Conflicts between land users in Loch Lomond

Tourists vs. farmers

  • Tourists could leave gates open whilst walking and exploring the area. This can lead to animals escaping and potentially being injured or lost. This would affect profits for the farmer
  • Hill walkers could trespass on farmers land. This could destroy farmers crops and result in lower yields or loss of crop in area resulting in lower profit for the farmer
  • If tourists let dogs off their lead they could chase or scare farm animals, particularly sheep
  • If tourists drop litter in fields or the area, wildlife or farm animals could eat the litter choke and potentially die

Tourists vs. local people

  • Increased numbers of people visiting honeypot sites (Luss has 750,000 visitors per year), can lead to overcrowding in the area at peak times such as bank holidays and weekends. This can also result to increased journey times for local people
  • As most tourists visit by car this can result in a range of conflicts. Tourists could park illegally on narrow streets or on grass verges leading to soil erosion or traffic congestions. Due to the sheer volume of cars visiting the area traffic congestion would build up. This leads to higher levels of noise and air pollution
  • Tourists dropping litter or leaving litter behind after BBQs or picnics looks unsightly and ruins the scenery in the area. Wildlife can also be affected if they eat this litter
  • Tourists might buy a second home (holiday home) in the area. However if this only used sporadically throughout the year ghost towns can develop

Tourists vs. tourists

  • Tourists can be in conflict with fellow tourists depending how they use the area
  • Those interested in active water sports such as jet skiing or speed boats can come into conflict with more passive users such as sightseers or fisherman as the noise from engines can scare fish away
  • Use of boats on the loch has lead to erosion of the banks of the loch and pollution of the water from boat engines
  • Tourists can also cause footpath erosion along popular walking route. This is due to walkers not sticking to the path and over use. Further erosion of the path by heavy rain escalates the problem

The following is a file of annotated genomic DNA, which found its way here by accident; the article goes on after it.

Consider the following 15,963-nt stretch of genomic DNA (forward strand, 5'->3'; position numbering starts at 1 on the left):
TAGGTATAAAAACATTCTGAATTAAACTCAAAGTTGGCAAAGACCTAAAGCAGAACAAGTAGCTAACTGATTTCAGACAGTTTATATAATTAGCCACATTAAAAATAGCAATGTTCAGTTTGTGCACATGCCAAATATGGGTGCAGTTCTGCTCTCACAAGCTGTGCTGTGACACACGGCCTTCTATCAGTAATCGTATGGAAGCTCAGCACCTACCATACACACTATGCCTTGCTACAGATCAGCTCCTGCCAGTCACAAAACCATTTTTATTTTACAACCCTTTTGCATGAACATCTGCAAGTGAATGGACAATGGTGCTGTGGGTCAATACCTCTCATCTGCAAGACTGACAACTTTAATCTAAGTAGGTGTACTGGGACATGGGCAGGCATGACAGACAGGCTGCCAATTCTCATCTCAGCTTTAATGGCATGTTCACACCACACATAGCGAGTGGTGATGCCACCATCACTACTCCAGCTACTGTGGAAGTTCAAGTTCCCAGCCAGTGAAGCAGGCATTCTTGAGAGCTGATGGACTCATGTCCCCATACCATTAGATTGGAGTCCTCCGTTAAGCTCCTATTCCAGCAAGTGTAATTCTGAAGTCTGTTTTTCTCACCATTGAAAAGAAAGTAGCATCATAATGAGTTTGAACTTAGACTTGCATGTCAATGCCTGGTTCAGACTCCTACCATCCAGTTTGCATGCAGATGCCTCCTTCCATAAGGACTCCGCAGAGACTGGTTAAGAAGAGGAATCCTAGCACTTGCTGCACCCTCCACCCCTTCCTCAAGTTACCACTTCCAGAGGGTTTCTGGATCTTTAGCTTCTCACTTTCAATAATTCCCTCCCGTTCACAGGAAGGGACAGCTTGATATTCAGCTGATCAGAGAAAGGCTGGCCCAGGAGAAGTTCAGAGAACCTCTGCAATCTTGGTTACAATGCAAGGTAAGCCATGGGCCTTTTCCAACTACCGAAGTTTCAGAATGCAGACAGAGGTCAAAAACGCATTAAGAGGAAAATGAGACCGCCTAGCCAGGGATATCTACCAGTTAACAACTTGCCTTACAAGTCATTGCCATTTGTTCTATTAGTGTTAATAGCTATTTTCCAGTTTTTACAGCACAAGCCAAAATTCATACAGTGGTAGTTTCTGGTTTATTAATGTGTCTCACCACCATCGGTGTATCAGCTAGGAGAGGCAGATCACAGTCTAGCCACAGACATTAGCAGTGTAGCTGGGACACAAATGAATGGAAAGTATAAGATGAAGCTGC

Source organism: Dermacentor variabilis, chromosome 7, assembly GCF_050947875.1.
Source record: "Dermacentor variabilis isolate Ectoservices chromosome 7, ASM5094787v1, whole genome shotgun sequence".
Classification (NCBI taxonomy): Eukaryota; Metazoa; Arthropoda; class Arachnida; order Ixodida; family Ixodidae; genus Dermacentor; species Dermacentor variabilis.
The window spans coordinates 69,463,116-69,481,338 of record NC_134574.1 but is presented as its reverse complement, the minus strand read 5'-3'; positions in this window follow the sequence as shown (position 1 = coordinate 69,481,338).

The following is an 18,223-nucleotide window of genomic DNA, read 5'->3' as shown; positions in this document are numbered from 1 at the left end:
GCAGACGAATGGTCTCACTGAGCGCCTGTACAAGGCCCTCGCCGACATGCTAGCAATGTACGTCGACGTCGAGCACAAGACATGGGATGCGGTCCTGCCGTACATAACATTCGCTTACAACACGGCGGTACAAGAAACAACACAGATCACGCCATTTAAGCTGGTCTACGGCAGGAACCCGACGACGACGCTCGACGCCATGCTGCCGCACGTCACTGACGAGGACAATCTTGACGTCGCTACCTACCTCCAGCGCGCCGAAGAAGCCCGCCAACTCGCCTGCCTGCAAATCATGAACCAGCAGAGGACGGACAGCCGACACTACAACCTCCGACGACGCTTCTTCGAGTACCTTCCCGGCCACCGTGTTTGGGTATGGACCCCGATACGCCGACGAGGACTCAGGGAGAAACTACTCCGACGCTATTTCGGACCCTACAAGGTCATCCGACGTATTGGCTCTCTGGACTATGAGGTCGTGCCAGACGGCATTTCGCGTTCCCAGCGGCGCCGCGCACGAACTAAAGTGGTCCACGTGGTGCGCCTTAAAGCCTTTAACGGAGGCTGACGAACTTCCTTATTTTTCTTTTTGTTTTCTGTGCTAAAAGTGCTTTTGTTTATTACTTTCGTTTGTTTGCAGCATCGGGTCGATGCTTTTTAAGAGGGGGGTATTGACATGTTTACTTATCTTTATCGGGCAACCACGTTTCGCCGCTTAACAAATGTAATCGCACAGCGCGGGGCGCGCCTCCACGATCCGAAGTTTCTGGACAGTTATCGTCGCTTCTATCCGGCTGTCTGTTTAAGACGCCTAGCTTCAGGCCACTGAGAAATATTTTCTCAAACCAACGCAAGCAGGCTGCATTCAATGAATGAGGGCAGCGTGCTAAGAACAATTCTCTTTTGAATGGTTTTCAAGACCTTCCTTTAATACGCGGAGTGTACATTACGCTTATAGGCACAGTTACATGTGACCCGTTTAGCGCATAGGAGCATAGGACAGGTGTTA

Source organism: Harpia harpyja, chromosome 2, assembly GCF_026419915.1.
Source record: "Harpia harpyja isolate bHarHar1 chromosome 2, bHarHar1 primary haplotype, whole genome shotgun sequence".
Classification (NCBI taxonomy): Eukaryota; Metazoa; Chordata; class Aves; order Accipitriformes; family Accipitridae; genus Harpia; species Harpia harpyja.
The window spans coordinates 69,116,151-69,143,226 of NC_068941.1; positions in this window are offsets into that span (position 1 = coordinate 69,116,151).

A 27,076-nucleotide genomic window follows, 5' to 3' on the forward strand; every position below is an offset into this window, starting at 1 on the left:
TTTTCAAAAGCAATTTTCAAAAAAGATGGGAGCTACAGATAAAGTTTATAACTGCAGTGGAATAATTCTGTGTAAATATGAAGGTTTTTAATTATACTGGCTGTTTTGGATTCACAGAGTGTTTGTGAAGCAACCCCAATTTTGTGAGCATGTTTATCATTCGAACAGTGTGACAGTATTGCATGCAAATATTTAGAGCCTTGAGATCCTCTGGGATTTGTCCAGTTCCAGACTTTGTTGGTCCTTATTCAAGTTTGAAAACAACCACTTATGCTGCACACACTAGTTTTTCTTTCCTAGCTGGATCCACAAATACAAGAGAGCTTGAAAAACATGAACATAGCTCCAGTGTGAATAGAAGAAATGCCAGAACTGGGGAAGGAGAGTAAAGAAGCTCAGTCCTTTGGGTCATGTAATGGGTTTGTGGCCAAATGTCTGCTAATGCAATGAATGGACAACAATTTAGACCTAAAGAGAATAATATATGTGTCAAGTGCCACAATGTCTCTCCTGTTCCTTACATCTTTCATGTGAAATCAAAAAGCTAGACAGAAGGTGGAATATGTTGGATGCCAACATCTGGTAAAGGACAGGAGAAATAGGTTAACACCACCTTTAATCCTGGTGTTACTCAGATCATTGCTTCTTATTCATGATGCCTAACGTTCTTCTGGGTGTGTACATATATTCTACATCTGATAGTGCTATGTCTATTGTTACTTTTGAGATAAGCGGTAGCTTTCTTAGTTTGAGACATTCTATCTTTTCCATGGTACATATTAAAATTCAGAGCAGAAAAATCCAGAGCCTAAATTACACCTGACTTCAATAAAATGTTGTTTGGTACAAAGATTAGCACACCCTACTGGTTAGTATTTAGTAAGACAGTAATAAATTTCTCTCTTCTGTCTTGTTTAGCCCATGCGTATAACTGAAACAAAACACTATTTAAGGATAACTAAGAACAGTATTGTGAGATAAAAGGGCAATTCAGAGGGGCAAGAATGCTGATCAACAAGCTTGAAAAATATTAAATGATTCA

Tourists/local people vs. forestry

  • Commercial forestry can conflict with tourists when hill walking routes and paths are closed or rerouted as tourists are trying to enjoy the scenery and wildlife
  • Logging can cause noise pollution which disrupts the peace and quiet of the area and can scare away wildlife
  • The heavy trucks used to transport the logs can cause traffic congestion on roads as they are slow moving. This could also increase journey times
  • Logging scars the landscape and makes it look unsightly. Growing foreign trees in rows or lines looks out of place and destroys the natural beauty of the area

ProblemSolutionEffectiveness
Litter Removing litter bins in remote areas where it is difficult to empty them, leading to overflowing bins Encourages people to take their litter home or place in next available bin
National Park Rangers can issue fines to people caught littering in the national Park Forceful deterrent but hard to catch people in action
Traffic and overcrowding Setting up one way streets to improve the flow of traffic in honeypot villages or encouraged to use public transport Limited success as people prefer the convenience of their own vehicles
Using farmers’ fields as temporary car parks reduces on-street parking Bring in another form of income for the farmer
Tourists vs tourists Speed limits to reduce beach erosion have been implemented This has resulted in speedboat users moving to other lakes
Introducing separate ‘zones’ around the loch so tourist activities are split into different sections This ensures all tourists can use the area as they wish
National Park Rangers offer talks, guides, provide leaflets and operate visitors centres to educate the public about the area Tourists are familiar with how to behave in the National park. This is a free service
By laws introduced to stop wild fires and camping in certain areas at specific times of the year Tourists are directed to approved camp sites where they can be regulated
Tourists vs. farmers Farmers can install spring loaded gates which close automatically Very effective, works well but at a cost to the farmer
Forestry Commercial forestry could grow trees native to Scotland and grown in a sporadic pattern Native trees fit in with landscape and do not look out of place